This proposed amendment to § 3160.0-5 would delete a definition of “avoidably lost” that by its terms applies to part 3160. A definition of “avoidably lost” is no longer needed for part 3160, and this definition would be superseded by the provisions in proposed subparts 3178 and 3179 governing when the loss of oil or gas is avoidable. In particular, proposed § 3179.4 delineates when the loss of oil or gas is avoidable or unavoidable.

3. § 3162.3-1 Drilling Applications and Plans

This proposed section describes the requirements for drilling applications and plans, including specifying the information that an operator must provide with an APD. We propose to amend this section to require that when submitting an APD for a development oil well, an operator must also submit a waste minimization plan, which would not be part of the APD, and the execution of which would not be enforceable. The waste minimization plan would have to include information regarding: The pipeline infrastructure location and capacity in the area of the well or wells; the anticipated timing, quantity, and production decline curve of oil and gas production from the well or wells; a gas pipeline system location map showing the operator's wells, gas pipelines, gas processing plant(s), and proposed routes for connection to the pipeline; certification that the operator has provided one or more midstream processing companies with information about the operator's production plans, including the anticipated completion dates and gas production rates of the proposed well or wells; the volume and percentage of produced gas the operator is currently flaring or venting from wells in the same field and any wells within a 20-mile radius of that field; and an evaluation of opportunities for alternative on-site capture approaches, if pipeline transport is unavailable.

4. Subpart 3178—Royalty-Free Use of Lease Production

(a) § 3178.1 Purpose

This proposed section states that the purpose of the subpart is to address circumstances in which oil and gas produced from Federal and Indian leases may be used royalty-free. This subpart would supersede those parts of NTL-4A pertaining to oil or gas used for “beneficial purposes.”

(b) § 3178.2 Scope of This Subpart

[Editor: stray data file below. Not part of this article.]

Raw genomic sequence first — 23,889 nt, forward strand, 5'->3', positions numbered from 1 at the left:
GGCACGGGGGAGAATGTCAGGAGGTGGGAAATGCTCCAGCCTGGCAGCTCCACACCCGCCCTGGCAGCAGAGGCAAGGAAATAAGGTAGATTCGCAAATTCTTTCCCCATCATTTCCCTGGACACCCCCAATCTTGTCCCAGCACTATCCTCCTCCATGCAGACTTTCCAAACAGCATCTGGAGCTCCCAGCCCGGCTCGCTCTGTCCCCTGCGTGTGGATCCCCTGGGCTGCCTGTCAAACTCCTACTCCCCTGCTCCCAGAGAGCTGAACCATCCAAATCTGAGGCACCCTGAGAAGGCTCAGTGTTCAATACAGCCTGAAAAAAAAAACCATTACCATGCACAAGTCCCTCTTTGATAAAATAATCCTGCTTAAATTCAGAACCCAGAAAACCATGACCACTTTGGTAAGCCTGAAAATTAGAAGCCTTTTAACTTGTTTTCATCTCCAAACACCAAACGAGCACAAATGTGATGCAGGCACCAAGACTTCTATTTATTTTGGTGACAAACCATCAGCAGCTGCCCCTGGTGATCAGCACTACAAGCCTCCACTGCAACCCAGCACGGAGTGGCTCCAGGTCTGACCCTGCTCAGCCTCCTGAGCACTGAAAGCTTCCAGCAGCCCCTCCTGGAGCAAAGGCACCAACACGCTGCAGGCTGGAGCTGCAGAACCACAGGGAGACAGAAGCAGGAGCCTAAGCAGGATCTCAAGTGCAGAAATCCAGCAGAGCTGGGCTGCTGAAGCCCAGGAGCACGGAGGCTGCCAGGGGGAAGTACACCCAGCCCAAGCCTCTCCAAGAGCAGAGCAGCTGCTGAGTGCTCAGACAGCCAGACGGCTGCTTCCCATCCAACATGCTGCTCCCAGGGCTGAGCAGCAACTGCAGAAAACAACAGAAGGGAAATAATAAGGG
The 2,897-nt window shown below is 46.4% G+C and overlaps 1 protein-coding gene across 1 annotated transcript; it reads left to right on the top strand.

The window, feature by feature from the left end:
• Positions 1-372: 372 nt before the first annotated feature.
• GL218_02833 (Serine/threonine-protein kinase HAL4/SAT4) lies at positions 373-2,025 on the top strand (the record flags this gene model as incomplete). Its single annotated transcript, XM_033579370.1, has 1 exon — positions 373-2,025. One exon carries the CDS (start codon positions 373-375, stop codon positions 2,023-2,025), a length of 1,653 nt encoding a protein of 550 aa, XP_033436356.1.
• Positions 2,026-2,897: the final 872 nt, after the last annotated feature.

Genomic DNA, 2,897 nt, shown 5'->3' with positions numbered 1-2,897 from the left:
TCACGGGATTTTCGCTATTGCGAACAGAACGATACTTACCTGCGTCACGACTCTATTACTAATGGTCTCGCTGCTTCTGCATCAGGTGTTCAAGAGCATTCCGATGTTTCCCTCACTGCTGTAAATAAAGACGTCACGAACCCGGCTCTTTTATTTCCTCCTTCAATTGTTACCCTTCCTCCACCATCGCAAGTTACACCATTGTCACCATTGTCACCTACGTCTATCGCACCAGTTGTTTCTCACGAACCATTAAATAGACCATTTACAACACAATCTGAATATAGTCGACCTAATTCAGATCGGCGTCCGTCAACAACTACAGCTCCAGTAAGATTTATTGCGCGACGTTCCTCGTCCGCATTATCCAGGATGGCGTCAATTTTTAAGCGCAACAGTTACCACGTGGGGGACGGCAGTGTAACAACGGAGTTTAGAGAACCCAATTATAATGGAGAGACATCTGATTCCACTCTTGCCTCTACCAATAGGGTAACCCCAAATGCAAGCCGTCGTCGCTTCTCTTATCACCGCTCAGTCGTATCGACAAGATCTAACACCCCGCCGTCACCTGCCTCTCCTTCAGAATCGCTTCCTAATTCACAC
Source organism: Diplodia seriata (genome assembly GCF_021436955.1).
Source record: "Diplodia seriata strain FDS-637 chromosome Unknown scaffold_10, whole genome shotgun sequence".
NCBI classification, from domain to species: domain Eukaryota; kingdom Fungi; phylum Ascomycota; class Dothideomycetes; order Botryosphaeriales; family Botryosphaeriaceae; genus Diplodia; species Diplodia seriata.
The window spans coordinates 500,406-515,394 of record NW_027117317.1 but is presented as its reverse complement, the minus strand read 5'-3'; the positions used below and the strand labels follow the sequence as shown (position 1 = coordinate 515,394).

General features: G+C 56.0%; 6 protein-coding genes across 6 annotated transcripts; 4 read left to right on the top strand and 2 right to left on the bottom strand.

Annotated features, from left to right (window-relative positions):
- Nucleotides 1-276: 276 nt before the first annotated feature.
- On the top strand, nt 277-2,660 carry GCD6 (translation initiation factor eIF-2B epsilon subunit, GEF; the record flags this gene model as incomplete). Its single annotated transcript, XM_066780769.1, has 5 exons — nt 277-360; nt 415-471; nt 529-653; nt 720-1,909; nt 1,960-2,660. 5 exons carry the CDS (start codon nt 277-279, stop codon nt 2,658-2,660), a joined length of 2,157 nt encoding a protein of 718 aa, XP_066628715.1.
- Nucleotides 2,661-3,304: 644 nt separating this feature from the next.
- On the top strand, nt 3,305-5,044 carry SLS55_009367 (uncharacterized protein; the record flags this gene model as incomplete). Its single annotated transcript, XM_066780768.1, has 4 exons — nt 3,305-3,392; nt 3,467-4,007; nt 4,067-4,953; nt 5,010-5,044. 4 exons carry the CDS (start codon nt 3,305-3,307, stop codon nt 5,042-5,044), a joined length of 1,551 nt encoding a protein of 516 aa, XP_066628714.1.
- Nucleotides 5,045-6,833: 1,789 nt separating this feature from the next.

This proposed section specifies which leases, agreements, tracts, facilities, and gas lines are covered by this subpart. The proposed section also states that the term “lease” in this subpart includes IMDA agreements as consistent with those agreements and with principles of Federal Indian law—an edit intended to enhance the clarity and brevity of these provisions.

(c) § 3178.3 Production on Which Royalty Is Not Due

This proposed section would set forth the general rule that royalty is not due on oil or gas that is produced from a lease or CA and used for operations and production purposes (including placing oil or gas in marketable condition) on the same lease or CA without being removed from the lease or CA.

This section also addresses a similar issue with respect to unit PAs—that is, the productive areas on a unit. Units often include different PAs composed of multiple leases with varied ownership. This section would therefore limit the royalty-free use of gas from a particular PA to uses that are made on the same unit, to support production from the same unit PA. The reason for this limitation is to prevent excessive use of royalty-free gas by prohibiting a unit operator from using royalty-free production from one PA to power operations on, or treat production from, another PA on the same unit, to the benefit of different owners and to the detriment of the public interest.

Proposed § 3178.5 would qualify the general provisions of proposed § 3178.3 by listing specific operations for which prior written BLM approval would be required for royalty-free use.

(d) § 3178.4 Uses of Oil or Gas on a Lease, Unit, or CA That Do Not Require Prior Written BLM Approval for Royalty-Free Treatment of Volumes Used

This proposed section identifies uses of produced oil or gas that would not require prior written BLM approval for royalty-free treatment. The uses listed in this section involve standard and routine production and related operations. In addition, proposed paragraph (b) clarifies that the authorization to use production without payment of royalties is limited to the amount of fuel reasonably necessary to perform the operation on the lease using appropriately sized equipment. This Start Printed Page 6664ensures that royalty-free on-site use remains subject to the requirement to avoid waste of the resource.